The world we live in today is increasingly interconnected, aptly described as a global village. This has become even more apparent in recent weeks in the wake of the global COVID-19 pandemic. Beyond the havoc wreaked on healthcare systems, communities and economies worldwide, the pandemic has also served as a mirror, reflecting and in some cases amplifying societal issues that crosscut the public and private spheres.
The challenge of disinformation and misinformation in the digital age has increasingly come into focus in recent years and is certainly at the fore now. This is the phenomenon of ‘fake news’, which refers to the intentional and unintentional spread of false or inaccurate information. A global pandemic creates just the right environment of fear and anxiety to be the ideal Petri dish for misinformation and disinformation to thrive.
Globally, we have unfortunately witnessed many COVID-19 related falsehoods, which organisations like UNDP and the WHO have been working hard to debunk. In Kenya, misinformation regarding COVID-19 has been prevalent through various social media platforms such as Facebook, Twitter and WhatsApp.
‘Fake news’ has a relatable human element, which makes it all the more dangerous: when faced with a looming and invisible threat, some may find comfort in myths around the immunity of certain populations to the virus, or the medicinal qualities of particular plants. However, it’s imperative on us as development actors to warn against claims that have not been verified and demonstrate that a well-informed public is paramount to beating this crisis.
One of the contributing factors to the spread of disinformation is difficulty in disseminating the official messaging from WHO and the Ministry of Health to citizens in a way that’s clear, concise and easy to understand. A month ago, phrases like “social distancing” were completely foreign to the average Kenyan, but now it’s part of our daily life.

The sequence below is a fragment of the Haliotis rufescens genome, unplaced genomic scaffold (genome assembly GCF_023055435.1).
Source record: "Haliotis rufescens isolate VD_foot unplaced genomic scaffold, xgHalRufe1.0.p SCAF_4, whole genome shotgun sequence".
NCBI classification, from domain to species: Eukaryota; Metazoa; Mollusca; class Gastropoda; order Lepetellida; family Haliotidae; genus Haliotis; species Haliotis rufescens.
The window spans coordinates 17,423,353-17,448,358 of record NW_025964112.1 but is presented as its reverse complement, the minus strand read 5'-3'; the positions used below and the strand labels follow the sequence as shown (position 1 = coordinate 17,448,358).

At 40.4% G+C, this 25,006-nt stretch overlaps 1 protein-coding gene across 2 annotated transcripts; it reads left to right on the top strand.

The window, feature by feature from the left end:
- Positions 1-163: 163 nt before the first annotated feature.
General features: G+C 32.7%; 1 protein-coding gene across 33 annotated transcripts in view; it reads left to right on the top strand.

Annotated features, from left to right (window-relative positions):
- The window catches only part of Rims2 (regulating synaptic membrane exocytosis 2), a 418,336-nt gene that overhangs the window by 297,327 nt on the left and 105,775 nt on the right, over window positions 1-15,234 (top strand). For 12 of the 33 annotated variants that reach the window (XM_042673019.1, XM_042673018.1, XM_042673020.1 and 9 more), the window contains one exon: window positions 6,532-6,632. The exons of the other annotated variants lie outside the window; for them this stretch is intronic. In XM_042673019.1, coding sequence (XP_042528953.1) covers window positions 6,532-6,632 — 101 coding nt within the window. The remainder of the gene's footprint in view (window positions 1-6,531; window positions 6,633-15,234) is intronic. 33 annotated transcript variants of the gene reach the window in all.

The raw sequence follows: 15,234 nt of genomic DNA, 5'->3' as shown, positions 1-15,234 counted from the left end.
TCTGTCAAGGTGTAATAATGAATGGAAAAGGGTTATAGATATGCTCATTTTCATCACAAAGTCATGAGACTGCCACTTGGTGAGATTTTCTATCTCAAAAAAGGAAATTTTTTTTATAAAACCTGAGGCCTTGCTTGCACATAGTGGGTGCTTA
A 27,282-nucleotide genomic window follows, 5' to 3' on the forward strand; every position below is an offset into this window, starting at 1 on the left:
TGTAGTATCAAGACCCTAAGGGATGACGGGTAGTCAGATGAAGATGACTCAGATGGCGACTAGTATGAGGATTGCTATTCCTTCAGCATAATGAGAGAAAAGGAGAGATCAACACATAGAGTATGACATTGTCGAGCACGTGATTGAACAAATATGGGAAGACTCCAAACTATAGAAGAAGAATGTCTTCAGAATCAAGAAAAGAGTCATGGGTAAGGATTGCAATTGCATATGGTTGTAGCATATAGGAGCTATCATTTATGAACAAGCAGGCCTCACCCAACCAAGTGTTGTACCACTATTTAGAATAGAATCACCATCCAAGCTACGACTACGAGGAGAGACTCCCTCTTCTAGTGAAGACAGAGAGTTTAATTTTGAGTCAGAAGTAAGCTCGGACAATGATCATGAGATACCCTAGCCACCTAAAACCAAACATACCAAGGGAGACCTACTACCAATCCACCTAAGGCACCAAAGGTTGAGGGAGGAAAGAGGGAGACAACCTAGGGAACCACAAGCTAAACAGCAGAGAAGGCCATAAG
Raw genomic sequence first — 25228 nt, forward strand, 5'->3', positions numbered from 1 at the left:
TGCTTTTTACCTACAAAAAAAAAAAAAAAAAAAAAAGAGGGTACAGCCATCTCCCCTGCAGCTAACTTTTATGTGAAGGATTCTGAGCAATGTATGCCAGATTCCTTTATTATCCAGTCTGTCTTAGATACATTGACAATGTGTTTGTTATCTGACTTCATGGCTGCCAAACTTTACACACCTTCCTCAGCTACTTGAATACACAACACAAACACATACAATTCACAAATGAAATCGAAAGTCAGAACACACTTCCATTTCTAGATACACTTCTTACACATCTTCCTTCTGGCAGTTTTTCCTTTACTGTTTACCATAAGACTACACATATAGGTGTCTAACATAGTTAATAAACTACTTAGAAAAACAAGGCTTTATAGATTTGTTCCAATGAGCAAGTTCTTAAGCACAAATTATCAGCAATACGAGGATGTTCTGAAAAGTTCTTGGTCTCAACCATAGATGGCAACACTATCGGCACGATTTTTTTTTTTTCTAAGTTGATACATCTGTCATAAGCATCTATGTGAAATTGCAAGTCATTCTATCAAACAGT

It’s important now more than ever to make sure that accurate messaging is reaching the people, going beyond the screens to the families and individuals across socio-economic divides, ethnic language barriers and disabilities. Two particular solutions to this issue that have appeared on our radar at the UNDP Accelerator Lab in Kenya are highlighted below:
WhatsApp Chatbots as a Coronavirus hotline
In South Africa, Praekelt.org, a non-profit organisation set up a Corona virus “hotline” on WhatsApp to respond to questions and concerns related to the pandemic. Soon after, UNDP, WHO and UNICEF launched an international partnership with WhatsApp to set up a WhatsApp Coronavirus Information Hub to provide simple, actionable and up-to-date information. These interventions are a good example of the use of machine learning and natural language processing to adequately sift data and provide an appropriate response.
Memes for Coronavirus health information
In Kenya, an initiative called COVID-19 memes led by a team of volunteer doctors and creatives have worked to translate COVID-19 factual information into memes in English and Kiswahili for adults and children. These publicly accessible communication materials have facilitated dissemination of crucial information to citizens by making the content accessible and easy to understand.
Fighting misinformation with the truth may seem harder in this hyperconnected digital age, but it’s important to amplify official information and fact check before spreading messages on social media, especially considering the dynamic nature of the pandemic.
At the Accelerator Lab, we are looking into interactive ways of tackling COVID-19 related misinformation in Kenya to support public health efforts, drawing from what has worked well before.
We invite you to reach out to us [firstname.lastname@example.org] if you would like to collaborate on this. #SpreadInfoNotPanic
Authored by Lillian Njoro/ Head of Experimentation – UNDP Accelerator Lab Kenya